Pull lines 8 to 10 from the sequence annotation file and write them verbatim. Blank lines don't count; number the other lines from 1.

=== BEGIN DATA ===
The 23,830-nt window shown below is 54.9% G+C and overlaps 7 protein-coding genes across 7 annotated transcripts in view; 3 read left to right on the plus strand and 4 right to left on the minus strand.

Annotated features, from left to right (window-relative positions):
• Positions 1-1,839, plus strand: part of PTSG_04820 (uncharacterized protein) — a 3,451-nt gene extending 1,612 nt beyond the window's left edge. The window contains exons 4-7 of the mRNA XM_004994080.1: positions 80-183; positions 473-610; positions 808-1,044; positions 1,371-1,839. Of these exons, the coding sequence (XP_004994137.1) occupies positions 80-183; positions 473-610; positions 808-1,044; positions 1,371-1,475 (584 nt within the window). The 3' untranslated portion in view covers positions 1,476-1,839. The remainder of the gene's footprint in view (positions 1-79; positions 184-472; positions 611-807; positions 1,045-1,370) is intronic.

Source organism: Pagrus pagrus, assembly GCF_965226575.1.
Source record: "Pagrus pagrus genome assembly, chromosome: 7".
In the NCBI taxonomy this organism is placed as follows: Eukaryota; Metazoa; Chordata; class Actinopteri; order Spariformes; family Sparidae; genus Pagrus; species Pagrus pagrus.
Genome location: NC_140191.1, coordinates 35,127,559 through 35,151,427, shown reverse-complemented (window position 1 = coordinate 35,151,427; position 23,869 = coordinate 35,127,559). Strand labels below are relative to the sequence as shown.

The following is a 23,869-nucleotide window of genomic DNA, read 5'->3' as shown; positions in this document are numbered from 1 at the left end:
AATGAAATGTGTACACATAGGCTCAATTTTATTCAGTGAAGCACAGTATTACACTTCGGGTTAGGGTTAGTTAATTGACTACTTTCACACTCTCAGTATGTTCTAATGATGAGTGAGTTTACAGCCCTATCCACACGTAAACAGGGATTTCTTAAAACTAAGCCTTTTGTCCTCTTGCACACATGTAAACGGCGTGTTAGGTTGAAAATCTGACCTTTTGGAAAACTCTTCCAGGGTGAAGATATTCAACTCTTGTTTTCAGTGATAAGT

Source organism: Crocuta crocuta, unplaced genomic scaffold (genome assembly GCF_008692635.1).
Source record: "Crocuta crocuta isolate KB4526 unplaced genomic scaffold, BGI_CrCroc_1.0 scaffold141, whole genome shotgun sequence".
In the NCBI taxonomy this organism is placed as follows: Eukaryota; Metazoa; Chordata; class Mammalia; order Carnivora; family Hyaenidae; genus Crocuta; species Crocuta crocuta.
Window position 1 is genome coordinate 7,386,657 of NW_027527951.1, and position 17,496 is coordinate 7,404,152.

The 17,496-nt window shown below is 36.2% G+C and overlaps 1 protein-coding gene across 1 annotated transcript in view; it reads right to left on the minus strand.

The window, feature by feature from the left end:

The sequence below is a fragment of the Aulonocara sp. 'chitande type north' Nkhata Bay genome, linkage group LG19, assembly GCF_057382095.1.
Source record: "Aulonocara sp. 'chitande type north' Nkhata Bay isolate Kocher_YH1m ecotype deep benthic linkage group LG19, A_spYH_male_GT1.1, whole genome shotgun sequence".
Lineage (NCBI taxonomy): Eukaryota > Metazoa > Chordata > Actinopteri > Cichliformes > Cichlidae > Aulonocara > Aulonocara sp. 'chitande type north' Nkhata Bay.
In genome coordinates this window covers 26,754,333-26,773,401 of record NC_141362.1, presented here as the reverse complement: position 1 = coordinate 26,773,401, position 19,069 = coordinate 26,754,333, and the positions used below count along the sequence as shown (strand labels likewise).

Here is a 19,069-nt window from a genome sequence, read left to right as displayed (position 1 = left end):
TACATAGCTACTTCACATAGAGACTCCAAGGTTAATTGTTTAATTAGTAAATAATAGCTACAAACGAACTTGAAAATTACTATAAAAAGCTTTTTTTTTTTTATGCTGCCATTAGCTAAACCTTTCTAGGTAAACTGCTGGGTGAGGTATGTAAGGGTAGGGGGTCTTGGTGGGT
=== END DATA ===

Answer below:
The following is a 23,869-nucleotide window of genomic DNA, read 5'->3' as shown; positions in this document are numbered from 1 at the left end:
AATGAAATGTGTACACATAGGCTCAATTTTATTCAGTGAAGCACAGTATTACACTTCGGGTTAGGGTTAGTTAATTGACTACTTTCACACTCTCAGTATGTTCTAATGATGAGTGAGTTTACAGCCCTATCCACACGTAAACAGGGATTTCTTAAAACTAAGCCTTTTGTCCTCTTGCACACATGTAAACGGCGTGTTAGGTTGAAAATCTGACCTTTTGGAAAACTCTTCCAGGGTGAAGATATTCAACTCTTGTTTTCAGTGATAAGT

Source organism: Crocuta crocuta, unplaced genomic scaffold (genome assembly GCF_008692635.1).